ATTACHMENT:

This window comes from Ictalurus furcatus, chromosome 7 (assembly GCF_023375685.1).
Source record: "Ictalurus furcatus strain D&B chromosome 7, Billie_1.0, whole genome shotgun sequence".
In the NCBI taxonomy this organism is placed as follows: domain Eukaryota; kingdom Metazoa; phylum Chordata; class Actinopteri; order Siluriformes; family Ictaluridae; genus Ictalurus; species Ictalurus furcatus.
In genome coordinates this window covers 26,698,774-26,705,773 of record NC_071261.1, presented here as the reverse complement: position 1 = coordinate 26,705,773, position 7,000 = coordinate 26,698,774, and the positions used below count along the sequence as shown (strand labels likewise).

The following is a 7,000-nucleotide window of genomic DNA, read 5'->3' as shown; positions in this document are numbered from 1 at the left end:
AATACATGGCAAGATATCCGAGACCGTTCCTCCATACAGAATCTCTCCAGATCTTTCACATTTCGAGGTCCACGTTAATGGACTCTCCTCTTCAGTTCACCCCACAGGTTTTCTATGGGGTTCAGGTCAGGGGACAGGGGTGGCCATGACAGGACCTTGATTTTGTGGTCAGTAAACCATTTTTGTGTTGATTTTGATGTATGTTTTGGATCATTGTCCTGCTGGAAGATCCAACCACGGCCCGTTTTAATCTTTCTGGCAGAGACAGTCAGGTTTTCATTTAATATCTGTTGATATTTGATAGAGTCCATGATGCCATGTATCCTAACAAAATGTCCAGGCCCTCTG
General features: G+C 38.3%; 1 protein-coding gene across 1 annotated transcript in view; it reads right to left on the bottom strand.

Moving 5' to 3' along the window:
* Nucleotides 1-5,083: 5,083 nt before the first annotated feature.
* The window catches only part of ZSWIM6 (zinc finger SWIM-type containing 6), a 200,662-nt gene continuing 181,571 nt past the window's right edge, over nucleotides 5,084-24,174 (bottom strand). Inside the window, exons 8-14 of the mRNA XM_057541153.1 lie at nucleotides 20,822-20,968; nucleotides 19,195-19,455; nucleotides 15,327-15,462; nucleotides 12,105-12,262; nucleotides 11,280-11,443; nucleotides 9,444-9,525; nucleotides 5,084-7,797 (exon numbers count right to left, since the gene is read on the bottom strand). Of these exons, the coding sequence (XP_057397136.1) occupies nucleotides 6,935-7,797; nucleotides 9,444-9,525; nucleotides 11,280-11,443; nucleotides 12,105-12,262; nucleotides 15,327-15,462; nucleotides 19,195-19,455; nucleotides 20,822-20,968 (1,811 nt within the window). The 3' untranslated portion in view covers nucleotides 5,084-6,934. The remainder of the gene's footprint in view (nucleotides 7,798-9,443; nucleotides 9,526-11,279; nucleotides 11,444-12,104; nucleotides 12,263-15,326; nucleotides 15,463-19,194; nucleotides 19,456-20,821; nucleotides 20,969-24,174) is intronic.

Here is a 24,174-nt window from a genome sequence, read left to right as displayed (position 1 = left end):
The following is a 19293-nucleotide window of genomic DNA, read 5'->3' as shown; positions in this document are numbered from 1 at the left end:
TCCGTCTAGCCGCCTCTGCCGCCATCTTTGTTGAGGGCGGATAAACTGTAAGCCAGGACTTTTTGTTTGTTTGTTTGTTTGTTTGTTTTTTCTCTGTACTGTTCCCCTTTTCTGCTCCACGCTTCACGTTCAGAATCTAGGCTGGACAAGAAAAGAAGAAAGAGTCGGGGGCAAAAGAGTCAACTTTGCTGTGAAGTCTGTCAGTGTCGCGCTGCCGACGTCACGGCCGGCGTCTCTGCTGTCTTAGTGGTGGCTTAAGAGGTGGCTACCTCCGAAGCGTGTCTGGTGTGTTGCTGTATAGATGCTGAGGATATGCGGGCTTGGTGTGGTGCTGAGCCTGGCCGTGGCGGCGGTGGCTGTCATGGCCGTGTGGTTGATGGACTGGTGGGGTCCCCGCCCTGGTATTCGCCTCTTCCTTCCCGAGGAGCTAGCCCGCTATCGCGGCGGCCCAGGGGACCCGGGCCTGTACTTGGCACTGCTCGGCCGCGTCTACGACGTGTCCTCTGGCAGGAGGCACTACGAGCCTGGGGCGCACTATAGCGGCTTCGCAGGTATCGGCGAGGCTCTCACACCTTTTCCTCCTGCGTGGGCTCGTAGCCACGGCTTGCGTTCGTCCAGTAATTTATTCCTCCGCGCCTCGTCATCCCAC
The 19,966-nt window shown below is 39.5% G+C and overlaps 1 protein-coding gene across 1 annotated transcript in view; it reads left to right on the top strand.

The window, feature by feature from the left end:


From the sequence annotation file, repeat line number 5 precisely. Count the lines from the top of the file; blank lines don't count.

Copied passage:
The following is a 7,000-nucleotide window of genomic DNA, read 5'->3' as shown; positions in this document are numbered from 1 at the left end: